- Detached protector mode: The protector cuts themselves off from others as a way to protect themselves. They may feel detached from the world to the point of dissociation.
- Overcompensator mode: The overcompensator becomes a large, overbearing presence in an attempt to assert control. They become aggressive and domineering to get their needs met.
- Punitive parent mode: The punitive parent actively punishes themselves and others when mistakes are made. This may take the form of abuse or self-harm.
- Demanding or critical parent mode: The demanding parent insists on perfection at the expense of the individual self.
- Healthy adult mode: The healthy adult validates, limits, supports, and/or moderates the other schema modes as necessary. This allows the healthy adult to experience life in a healthy, functional way.
Much of schema therapy focuses on identifying the unmet core needs, early maladaptive schemas, coping styles, and schema modes currently at work in an individual. Once these basics have been identified, your schema therapist will employ a variety of techniques to challenge and change your schemas, including:
- Limited reparenting: Your schema therapist can, at an appropriate level, offer the validation and support of your core needs that you needed from your parents when you were a child.
- Empathetic confrontation: Your therapist will help you confront your maladaptive schemas in a nonjudgmental way so you can commit to change.
- Cognitive strategies: You may be encouraged to use your cognitive skills to question the story your schema is proposing. For example, if you have the vulnerability to harm or illness (VH) schema, you may be asked to list the pros and cons of living under the constant assumption that you’re on the brink of catastrophe.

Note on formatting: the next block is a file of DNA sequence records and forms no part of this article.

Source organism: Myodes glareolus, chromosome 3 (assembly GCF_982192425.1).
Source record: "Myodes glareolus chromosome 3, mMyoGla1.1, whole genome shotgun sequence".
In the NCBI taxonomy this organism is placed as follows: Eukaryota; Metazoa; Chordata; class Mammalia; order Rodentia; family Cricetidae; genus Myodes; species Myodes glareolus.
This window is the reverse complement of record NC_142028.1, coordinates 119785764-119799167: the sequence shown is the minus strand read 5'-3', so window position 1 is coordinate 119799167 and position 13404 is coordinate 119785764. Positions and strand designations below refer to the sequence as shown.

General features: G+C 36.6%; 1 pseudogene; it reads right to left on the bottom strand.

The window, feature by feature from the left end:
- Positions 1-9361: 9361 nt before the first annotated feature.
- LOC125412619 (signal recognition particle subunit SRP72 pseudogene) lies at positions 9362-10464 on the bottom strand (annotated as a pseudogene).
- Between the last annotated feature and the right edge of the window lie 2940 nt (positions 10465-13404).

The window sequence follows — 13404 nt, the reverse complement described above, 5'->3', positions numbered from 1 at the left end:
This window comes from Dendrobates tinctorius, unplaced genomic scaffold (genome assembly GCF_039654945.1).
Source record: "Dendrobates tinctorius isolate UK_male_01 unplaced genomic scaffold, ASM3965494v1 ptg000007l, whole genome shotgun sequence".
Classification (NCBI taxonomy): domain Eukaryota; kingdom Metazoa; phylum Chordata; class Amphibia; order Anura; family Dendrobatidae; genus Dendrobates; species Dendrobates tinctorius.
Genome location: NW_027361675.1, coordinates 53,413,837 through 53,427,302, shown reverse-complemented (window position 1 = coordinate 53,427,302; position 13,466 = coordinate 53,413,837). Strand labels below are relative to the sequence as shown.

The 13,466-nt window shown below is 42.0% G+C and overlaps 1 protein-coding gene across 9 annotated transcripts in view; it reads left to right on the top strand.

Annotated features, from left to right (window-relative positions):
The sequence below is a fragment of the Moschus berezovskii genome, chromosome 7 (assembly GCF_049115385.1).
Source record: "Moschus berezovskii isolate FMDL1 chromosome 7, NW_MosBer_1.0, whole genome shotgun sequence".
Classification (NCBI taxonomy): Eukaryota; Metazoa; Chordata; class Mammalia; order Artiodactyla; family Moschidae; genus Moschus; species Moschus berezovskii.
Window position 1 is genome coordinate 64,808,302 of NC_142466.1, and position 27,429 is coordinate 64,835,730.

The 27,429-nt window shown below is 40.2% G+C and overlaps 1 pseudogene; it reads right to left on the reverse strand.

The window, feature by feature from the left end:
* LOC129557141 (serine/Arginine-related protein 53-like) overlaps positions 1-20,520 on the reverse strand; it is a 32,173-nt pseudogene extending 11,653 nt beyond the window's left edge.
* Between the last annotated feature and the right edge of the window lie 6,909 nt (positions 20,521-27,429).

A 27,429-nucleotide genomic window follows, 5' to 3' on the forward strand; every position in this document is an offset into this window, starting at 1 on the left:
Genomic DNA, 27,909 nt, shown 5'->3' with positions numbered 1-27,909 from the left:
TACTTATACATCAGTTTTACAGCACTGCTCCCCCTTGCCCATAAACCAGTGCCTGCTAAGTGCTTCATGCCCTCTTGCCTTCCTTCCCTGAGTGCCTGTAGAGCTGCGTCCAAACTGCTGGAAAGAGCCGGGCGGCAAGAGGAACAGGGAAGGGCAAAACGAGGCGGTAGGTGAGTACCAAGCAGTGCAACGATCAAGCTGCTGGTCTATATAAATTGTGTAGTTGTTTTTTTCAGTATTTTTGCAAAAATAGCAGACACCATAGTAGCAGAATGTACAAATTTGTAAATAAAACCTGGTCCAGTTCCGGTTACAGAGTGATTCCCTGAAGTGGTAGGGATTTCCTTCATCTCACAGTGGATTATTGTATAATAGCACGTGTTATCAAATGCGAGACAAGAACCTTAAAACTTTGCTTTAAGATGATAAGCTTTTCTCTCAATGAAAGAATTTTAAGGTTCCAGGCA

- Emotional strategies: Techniques that focus on emotional expression and closure can be effective in schema therapy.
- Behavioral strategies: Your therapist may assign you certain habits or activities as homework to challenge your schemas.
Schema therapy integrates principles from a variety of other therapies and psychological theories, including:
- Attachment theory: Like schema therapy, attachment theory is based on the concept that early childhood experiences create patterns in how we build relationships. These are known as attachment styles. In attachment theory, these critical experiences take place during infancy. In schema therapy, these experiences take place throughout childhood and into adolescence.
- Cognitive behavioral therapy (CBT): CBT helps people identify unhelpful or negative thought patterns that affect their emotions and behaviors. Schema therapy uses cognitive, emotional, and behavioral techniques to help people identify their maladaptive schemas and adopt healthier behaviors.
- Emotionally focused therapy (EFT): EFT helps people restructure their emotional responses to help strengthen their relationships. Schema therapy also focuses on the emotional and relational impacts of our patterns of behavior.
- Gestalt therapy: Gestalt therapy techniques involving re-enactment, such as the empty chair technique, are often used in schema therapy.